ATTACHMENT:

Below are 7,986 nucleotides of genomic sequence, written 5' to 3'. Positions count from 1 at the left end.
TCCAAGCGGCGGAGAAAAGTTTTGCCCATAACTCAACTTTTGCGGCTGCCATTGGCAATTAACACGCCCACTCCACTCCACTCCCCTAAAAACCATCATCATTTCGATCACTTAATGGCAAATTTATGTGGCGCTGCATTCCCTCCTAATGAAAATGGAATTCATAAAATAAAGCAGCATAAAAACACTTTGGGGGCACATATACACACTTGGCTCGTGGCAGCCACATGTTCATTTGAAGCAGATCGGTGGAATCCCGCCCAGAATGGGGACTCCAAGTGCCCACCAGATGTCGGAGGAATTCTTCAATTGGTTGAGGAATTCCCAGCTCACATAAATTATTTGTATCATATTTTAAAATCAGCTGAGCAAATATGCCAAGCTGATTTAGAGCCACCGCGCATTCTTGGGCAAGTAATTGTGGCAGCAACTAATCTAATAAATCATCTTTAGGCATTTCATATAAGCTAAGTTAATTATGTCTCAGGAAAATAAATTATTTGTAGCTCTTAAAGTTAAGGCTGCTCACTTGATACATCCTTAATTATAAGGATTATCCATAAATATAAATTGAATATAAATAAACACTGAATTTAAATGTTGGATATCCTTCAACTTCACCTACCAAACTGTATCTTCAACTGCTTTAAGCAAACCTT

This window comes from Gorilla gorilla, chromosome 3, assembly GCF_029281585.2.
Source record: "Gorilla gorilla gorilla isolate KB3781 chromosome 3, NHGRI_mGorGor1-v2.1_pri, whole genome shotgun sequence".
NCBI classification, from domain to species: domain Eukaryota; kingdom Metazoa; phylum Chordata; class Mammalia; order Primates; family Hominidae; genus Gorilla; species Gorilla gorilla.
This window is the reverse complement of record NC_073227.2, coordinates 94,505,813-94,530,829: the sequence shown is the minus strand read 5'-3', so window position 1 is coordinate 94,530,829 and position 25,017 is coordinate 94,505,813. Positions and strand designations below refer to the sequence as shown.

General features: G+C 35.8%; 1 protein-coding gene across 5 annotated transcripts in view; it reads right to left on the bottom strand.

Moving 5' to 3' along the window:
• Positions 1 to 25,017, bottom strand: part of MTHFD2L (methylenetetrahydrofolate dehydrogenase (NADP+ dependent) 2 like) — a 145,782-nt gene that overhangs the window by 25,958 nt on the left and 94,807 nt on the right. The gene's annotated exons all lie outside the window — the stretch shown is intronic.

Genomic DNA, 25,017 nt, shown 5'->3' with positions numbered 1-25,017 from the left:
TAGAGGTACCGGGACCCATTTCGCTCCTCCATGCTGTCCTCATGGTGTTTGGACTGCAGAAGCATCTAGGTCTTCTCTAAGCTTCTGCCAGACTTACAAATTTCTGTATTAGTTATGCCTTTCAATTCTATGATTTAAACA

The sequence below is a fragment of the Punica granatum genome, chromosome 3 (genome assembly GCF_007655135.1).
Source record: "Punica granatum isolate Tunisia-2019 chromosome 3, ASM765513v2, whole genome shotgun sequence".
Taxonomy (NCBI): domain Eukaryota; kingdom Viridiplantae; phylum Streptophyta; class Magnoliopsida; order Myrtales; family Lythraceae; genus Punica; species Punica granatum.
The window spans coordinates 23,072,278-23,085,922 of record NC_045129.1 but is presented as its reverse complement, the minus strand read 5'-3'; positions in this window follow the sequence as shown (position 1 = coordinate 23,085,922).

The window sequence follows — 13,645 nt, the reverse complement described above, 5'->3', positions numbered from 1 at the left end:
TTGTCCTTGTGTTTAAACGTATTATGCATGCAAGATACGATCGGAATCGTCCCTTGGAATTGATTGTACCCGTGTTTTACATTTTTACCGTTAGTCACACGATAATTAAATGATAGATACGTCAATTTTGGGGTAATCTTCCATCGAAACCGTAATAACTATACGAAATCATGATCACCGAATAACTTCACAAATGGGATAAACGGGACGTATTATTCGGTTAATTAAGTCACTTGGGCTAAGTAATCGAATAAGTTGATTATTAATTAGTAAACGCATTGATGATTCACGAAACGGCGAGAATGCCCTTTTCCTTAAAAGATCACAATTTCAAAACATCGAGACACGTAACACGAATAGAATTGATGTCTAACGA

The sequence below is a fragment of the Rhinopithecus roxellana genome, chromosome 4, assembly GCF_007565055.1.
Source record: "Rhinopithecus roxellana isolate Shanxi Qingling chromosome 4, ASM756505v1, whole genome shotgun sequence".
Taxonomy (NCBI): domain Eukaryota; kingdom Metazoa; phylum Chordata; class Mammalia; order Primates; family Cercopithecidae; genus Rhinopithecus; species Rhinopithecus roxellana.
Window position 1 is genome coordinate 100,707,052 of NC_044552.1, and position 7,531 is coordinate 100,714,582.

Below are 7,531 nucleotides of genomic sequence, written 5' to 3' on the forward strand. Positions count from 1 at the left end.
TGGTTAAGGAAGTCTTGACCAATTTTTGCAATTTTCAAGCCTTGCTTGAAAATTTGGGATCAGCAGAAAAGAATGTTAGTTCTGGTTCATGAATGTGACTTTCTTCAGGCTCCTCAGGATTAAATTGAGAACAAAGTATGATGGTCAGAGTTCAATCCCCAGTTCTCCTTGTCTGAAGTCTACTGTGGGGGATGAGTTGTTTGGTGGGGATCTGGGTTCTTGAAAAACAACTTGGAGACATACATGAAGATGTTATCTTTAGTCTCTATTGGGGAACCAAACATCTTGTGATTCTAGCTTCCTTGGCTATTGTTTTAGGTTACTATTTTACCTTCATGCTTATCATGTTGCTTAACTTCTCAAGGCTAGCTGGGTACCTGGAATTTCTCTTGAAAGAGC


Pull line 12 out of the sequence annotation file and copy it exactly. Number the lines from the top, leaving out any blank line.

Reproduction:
The sequence below is a fragment of the Punica granatum genome, chromosome 3 (genome assembly GCF_007655135.1).